That’s a really big question because I grew up in church and my grandfather is a minister. As much as I love the people of that church and my grandfather, when it comes to a lot of the common issues that we know about the Black church, baby, they were there. And, of course, that plays into the way I identified and saw myself in a queer sense.

It was never my choice to go to church at first, but when I reached around the age of 13, I actually started to listen to the sermons, and I realized that I was being spiritually fed. That was the actual start of my developing a personal relationship with God. It’s a very big part of my life now, having my own intimate relationship with God. That’s the basis of my faith, getting to know God for me and not necessarily by the people of the church. In everything that I do, even though I know that I will face pushback from people who identify as Christian because of the subject matters at hand, I want to glorify God. I have prayed all over this film and I know that it wasn’t for Him, I would not be where I am right now. That plays such a huge role in the way I live my life, as well as how I behave as a director and was able to connect to my subjects. You can believe what you believe about “homosexuality,” but what about these people and their souls? Their livelihood? Their lives? I think there needs to be a reevaluation of that for many people.

Shifting back to the film, one of the major parts of And They Were Loved, and your life, is the ballroom scene. What about it draws you in?

Definitely seeing people that look like me. These people are gathering for a night full of energy and celebration of self. They’re creating a culture that is for them outside of a heteronormative society that oppresses them. I don’t even know how to explain how it feels. And for that phenomenon to begin during the ’80s amidst the AIDS crisis, amongst people who were Black, people who were trans, and to be able to celebrate and create family — that’s what really drew me into ballroom.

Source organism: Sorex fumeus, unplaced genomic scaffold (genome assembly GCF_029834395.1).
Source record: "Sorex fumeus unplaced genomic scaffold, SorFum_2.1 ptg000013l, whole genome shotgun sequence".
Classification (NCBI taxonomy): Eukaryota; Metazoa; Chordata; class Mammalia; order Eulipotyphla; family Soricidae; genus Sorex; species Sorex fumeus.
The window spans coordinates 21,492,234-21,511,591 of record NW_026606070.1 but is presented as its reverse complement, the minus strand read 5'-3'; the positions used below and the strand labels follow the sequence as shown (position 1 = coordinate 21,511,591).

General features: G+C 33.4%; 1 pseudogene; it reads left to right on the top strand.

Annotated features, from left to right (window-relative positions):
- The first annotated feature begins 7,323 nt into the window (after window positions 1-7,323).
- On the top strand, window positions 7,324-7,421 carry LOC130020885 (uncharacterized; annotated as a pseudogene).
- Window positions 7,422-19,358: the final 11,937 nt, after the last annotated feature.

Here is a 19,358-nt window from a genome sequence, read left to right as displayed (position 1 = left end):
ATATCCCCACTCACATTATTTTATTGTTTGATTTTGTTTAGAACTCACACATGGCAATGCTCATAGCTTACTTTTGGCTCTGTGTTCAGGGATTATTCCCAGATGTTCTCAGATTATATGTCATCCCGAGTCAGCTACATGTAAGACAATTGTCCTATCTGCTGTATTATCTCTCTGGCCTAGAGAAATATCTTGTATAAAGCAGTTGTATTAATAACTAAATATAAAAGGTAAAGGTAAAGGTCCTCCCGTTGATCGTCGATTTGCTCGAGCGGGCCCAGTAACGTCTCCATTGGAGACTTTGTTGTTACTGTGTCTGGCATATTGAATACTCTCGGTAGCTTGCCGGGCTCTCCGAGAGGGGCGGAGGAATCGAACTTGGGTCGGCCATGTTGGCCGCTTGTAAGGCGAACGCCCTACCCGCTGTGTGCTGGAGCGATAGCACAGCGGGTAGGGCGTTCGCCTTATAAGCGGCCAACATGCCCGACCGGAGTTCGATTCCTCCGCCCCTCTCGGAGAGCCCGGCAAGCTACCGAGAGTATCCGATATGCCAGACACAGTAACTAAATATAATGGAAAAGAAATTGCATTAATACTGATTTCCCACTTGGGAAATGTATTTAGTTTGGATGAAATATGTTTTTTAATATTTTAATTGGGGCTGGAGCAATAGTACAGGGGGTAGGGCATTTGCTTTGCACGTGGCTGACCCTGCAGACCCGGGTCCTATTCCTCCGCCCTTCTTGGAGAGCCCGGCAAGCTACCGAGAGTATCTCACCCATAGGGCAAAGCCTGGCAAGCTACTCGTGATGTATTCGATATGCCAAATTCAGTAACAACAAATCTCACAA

The flashy parts like voguing are what got me interested, but what truly drew me in was how intricate the chosen family was. The idea of taking in queer people who were rejected because of homophobia, because of transphobia, because they were different, and coming together to show off talent and support each other was everything. It is everything. I feel like everybody has a place in ballroom, whatever they do. There’s a biblical scripture that says, “Your gift will make room for you.” For ballroom, your talent will make room for you.

Who in filmmaking inspired you while making And They Were Loved?

There’s a film called Hale County This Morning, This Evening. After watching an interview the director, RaMell Ross, did with Trevor Noah, he inspired me to make sure that I’m telling stories from the Black perspective and portraying Blackness as default rather than as a spectacle. Who we are, how we speak, and how we exist should be the default. There shouldn’t be a sense of looking in when Blackness is captured on film. I think that’s where movies like Paris is Burning, as beloved as that film is, fell short. It was very exploitative and othering to those people. Hearing Ross explain that and seeing him make sure that is the case within his own films truly set me forward in how I view filmmaking. Like, Blackness is default, it will present. Doing that calls for a new form of storytelling that hasn’t been seen before. Also Barry Jenkins, the director of Moonlight. I love that man.

One of the topics explored in And They Were Loved is identity. How have your identities helped shape you and your filmmaking?

To be quite honest, while making this film, as these subjects were exploring all of these things regarding identity, I was doing the same thing behind the camera, so I wanted to centralize that. Centralize Blackness, centralize queerness. It took me a while to get there, to decolonize my mind from the dominant white, cisgender, heterosexual characters and voices in the industry. Finding my identity as somebody who is Black and queer meant that I needed to detox so much of what I was conditioned to believe. It’s my responsibility to not reinforce those stereotypes and racist ideals. It requires me to be very careful, but it’s fun because you’re making sure that your community can watch a film that introduces something new and genuine. ■

by: Ty Marsh

layout: Jennifer Jiminez

photographer: Alyssa Olvera

stylist: David Garcia

hmua: Mariam Ali